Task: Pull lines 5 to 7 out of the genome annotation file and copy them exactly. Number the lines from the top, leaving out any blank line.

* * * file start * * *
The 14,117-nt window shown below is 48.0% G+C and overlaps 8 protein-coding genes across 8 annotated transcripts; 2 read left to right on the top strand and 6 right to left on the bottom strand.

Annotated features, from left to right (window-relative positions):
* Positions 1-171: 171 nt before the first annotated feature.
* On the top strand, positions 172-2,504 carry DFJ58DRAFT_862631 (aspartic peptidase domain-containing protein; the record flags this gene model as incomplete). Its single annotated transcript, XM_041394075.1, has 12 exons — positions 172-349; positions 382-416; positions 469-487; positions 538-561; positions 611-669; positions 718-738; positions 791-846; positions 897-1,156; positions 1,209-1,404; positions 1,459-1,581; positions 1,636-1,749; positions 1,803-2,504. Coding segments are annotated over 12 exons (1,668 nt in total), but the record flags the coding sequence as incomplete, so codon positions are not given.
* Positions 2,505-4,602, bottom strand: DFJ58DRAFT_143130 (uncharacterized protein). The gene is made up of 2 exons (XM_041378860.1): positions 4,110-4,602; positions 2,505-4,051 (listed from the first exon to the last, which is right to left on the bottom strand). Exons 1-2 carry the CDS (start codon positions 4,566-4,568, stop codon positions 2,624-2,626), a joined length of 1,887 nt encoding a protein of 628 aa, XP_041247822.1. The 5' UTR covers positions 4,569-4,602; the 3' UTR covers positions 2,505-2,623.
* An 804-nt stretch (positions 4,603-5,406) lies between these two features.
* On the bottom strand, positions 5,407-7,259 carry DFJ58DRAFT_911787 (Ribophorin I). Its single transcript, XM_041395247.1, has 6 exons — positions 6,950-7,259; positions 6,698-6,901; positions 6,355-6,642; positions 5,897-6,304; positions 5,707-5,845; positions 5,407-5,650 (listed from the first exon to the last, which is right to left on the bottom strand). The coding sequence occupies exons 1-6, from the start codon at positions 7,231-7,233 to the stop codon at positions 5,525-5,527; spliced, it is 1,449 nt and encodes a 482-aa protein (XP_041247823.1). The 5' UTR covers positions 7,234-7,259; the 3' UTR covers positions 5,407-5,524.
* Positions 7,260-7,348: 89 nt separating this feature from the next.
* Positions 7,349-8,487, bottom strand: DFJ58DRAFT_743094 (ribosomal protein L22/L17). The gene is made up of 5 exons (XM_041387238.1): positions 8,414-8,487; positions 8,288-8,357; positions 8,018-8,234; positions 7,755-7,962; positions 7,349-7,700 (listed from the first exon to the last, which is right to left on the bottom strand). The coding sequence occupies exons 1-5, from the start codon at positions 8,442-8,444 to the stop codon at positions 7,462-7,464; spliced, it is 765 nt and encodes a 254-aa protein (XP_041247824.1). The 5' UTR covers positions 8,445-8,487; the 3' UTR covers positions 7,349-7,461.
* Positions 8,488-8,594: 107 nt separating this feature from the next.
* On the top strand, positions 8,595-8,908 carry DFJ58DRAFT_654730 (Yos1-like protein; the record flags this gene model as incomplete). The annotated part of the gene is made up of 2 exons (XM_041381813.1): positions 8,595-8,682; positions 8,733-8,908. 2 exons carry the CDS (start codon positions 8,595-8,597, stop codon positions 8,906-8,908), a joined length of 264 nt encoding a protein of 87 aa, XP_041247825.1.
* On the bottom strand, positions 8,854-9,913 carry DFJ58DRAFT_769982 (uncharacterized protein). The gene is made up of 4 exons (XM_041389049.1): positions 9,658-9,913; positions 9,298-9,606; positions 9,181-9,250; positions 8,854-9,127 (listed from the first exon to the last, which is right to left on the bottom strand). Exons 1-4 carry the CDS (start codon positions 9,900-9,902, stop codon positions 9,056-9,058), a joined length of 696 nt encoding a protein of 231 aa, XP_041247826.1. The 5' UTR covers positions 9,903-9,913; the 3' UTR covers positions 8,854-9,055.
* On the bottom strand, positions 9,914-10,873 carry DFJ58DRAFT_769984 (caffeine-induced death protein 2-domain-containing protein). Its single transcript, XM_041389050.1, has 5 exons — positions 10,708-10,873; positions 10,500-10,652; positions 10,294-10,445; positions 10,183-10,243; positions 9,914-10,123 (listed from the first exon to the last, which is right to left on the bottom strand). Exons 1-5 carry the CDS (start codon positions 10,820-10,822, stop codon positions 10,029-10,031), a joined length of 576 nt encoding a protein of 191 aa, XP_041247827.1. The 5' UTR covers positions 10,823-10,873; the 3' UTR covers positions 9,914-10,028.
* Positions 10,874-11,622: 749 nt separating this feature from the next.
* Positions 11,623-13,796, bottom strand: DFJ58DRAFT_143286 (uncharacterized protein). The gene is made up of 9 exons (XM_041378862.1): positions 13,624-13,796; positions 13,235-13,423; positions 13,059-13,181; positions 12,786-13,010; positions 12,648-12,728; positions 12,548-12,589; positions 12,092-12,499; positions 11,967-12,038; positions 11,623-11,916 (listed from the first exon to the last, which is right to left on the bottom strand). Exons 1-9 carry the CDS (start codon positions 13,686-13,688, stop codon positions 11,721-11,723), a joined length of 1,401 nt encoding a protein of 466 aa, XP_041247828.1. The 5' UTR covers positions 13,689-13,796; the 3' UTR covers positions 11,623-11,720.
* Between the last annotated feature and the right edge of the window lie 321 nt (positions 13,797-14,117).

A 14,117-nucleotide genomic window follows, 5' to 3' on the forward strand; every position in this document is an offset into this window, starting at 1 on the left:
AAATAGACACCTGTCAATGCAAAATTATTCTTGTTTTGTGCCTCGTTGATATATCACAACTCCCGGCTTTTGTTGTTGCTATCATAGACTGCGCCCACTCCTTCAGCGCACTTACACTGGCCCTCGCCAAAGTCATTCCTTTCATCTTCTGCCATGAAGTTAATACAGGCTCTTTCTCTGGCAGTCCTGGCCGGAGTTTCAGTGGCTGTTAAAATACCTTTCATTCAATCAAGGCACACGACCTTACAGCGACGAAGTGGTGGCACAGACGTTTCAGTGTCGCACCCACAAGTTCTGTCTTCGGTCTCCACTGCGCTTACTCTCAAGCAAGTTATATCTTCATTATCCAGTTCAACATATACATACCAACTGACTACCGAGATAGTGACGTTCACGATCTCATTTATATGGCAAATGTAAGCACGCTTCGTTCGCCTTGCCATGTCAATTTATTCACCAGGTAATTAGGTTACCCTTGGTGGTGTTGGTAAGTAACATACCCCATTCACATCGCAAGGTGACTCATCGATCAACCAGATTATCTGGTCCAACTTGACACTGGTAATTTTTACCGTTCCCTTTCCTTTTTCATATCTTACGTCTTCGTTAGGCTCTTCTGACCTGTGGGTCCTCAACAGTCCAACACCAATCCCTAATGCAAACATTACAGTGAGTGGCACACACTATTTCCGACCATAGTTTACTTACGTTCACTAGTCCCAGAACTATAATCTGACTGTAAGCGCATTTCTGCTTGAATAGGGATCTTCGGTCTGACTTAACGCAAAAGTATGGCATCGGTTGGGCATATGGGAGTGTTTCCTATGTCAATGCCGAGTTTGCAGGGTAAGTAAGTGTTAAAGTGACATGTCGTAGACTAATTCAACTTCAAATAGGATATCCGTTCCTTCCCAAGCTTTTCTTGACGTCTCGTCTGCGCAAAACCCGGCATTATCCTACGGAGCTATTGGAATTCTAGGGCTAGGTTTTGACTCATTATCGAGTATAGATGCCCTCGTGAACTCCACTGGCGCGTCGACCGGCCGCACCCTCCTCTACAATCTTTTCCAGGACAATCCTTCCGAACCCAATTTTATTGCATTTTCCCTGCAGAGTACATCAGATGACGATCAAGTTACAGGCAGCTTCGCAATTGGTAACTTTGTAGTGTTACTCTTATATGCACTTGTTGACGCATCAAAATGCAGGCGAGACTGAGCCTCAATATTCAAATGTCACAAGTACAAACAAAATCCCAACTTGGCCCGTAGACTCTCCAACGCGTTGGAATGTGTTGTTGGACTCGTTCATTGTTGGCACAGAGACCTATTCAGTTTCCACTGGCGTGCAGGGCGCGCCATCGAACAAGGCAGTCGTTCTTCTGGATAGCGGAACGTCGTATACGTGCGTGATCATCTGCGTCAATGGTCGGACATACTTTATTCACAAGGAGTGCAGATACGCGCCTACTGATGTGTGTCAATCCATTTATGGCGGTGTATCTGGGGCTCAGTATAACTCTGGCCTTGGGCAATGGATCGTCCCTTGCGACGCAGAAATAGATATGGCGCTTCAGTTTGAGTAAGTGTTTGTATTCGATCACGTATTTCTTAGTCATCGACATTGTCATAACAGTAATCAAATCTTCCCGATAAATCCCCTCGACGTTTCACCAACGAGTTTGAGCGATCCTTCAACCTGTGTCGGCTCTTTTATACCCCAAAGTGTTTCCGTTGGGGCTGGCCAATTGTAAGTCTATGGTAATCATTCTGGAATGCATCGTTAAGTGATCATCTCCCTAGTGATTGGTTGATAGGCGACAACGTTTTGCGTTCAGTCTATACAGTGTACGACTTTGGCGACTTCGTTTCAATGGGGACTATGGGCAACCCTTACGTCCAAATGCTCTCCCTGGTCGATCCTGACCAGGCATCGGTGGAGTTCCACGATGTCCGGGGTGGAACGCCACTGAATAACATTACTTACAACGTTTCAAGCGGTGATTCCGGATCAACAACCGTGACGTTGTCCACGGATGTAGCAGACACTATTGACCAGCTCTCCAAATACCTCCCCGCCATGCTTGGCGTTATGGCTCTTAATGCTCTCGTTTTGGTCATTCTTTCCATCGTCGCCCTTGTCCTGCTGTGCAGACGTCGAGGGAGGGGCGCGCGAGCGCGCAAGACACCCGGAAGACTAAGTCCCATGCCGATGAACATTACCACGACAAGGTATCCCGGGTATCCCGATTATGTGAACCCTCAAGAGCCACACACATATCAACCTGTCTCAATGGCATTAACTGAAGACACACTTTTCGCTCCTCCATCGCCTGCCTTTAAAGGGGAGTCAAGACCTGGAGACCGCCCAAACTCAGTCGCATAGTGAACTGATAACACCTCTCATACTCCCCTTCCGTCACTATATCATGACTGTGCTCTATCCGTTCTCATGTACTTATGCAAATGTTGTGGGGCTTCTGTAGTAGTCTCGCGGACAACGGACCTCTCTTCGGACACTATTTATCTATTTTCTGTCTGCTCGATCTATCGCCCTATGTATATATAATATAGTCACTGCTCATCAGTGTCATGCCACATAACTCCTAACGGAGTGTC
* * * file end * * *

* Positions 2,505-4,602, bottom strand: DFJ58DRAFT_143130 (uncharacterized protein). The gene is made up of 2 exons (XM_041378860.1): positions 4,110-4,602; positions 2,505-4,051 (listed from the first exon to the last, which is right to left on the bottom strand). Exons 1-2 carry the CDS (start codon positions 4,566-4,568, stop codon positions 2,624-2,626), a joined length of 1,887 nt encoding a protein of 628 aa, XP_041247822.1. The 5' UTR covers positions 4,569-4,602; the 3' UTR covers positions 2,505-2,623.
* An 804-nt stretch (positions 4,603-5,406) lies between these two features.
* On the bottom strand, positions 5,407-7,259 carry DFJ58DRAFT_911787 (Ribophorin I). Its single transcript, XM_041395247.1, has 6 exons — positions 6,950-7,259; positions 6,698-6,901; positions 6,355-6,642; positions 5,897-6,304; positions 5,707-5,845; positions 5,407-5,650 (listed from the first exon to the last, which is right to left on the bottom strand). The coding sequence occupies exons 1-6, from the start codon at positions 7,231-7,233 to the stop codon at positions 5,525-5,527; spliced, it is 1,449 nt and encodes a 482-aa protein (XP_041247823.1). The 5' UTR covers positions 7,234-7,259; the 3' UTR covers positions 5,407-5,524.